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The effects of climate change on internal and international migration: implications for developing countries

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  • Maria Waldinger

Abstract

This synthesis paper informs the development community about the effects of climate change on migration patterns within and out of developing countries, concentrating on the economic aspects of migration. Empirical evidence shows that people in developing countries respond to climatic change by migrating internally. Evidence on the relationship between climate change and international migration is limited. The effect of climate change on migration decisions depends crucially on socio-economic, political, and institutional conditions. These conditions affect vulnerability to climate change and hence how important climate change is in determining migration decisions. Migration has been an effective response to climate variability and change in the past and might be one in the future, but only under certain pre-conditions. Access to information on the economic and social costs of migration, on advantage and disadvantages of potential destination locations, and the absence of credit constraints and other barriers can help potential migrants to make decisions that will improve livelihoods. Policy intervention is also required to reduce potential negative impacts in both the sending and receiving region. Badly managed migration is associated with high economic, social and psychological costs.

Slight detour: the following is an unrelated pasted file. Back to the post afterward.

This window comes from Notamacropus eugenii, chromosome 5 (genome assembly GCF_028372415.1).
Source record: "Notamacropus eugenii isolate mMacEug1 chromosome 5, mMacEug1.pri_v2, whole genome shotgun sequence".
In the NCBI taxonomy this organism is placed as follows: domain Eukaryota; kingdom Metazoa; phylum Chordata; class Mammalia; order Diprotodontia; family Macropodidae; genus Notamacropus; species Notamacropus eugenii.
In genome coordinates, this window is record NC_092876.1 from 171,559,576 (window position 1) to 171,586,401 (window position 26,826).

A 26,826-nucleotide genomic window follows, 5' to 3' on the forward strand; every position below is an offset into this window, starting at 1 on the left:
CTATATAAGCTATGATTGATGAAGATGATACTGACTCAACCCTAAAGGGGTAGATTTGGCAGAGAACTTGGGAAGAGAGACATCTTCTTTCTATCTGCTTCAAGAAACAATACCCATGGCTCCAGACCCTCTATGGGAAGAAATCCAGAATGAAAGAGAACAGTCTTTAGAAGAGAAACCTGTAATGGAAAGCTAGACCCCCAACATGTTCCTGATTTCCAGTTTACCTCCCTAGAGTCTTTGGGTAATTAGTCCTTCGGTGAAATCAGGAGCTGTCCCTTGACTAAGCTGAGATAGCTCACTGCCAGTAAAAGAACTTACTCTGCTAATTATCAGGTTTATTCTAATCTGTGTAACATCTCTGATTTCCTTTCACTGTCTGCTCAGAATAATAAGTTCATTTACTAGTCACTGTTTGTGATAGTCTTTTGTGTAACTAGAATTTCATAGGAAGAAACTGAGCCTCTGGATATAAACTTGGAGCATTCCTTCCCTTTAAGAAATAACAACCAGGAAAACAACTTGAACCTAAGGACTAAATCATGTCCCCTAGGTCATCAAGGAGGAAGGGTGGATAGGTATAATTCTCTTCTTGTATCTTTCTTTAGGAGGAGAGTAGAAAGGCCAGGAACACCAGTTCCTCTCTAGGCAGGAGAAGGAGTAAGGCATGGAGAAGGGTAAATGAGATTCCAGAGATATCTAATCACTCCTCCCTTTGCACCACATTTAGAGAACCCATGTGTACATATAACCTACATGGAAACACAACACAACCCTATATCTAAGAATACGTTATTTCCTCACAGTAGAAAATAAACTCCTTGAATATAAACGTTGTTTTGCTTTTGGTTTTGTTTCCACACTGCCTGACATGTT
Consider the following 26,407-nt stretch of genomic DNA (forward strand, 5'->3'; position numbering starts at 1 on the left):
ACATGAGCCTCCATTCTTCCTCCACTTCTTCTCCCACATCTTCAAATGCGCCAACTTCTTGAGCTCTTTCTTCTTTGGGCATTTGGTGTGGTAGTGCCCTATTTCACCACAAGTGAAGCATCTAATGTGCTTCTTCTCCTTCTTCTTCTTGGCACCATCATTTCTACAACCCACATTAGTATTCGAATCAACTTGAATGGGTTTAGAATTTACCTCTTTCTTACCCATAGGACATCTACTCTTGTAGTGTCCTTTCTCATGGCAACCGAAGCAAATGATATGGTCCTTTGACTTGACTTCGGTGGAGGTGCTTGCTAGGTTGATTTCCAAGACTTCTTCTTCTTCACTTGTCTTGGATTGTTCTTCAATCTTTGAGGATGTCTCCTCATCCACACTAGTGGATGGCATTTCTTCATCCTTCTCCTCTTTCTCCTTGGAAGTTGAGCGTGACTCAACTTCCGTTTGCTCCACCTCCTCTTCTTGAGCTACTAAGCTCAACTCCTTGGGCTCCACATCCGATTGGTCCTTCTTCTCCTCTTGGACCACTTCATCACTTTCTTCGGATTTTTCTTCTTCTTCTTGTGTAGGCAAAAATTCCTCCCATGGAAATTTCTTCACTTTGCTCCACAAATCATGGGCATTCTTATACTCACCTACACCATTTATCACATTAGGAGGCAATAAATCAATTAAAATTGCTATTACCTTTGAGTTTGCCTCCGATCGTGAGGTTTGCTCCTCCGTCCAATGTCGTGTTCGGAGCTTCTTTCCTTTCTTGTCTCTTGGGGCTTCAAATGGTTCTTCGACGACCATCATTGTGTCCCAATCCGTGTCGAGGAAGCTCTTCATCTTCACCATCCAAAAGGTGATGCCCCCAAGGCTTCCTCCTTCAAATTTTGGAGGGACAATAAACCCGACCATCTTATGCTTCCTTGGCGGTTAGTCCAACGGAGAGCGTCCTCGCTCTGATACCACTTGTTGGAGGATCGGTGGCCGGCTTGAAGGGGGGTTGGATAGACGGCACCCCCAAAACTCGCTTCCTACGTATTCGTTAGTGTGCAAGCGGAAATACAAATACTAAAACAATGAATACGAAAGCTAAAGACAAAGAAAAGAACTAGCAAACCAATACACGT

Suggested Citation

  • Maria Waldinger, 2015. "The effects of climate change on internal and international migration: implications for developing countries," GRI Working Papers 192, Grantham Research Institute on Climate Change and the Environment.
  • Handle: RePEc:lsg:lsgwps:wp192
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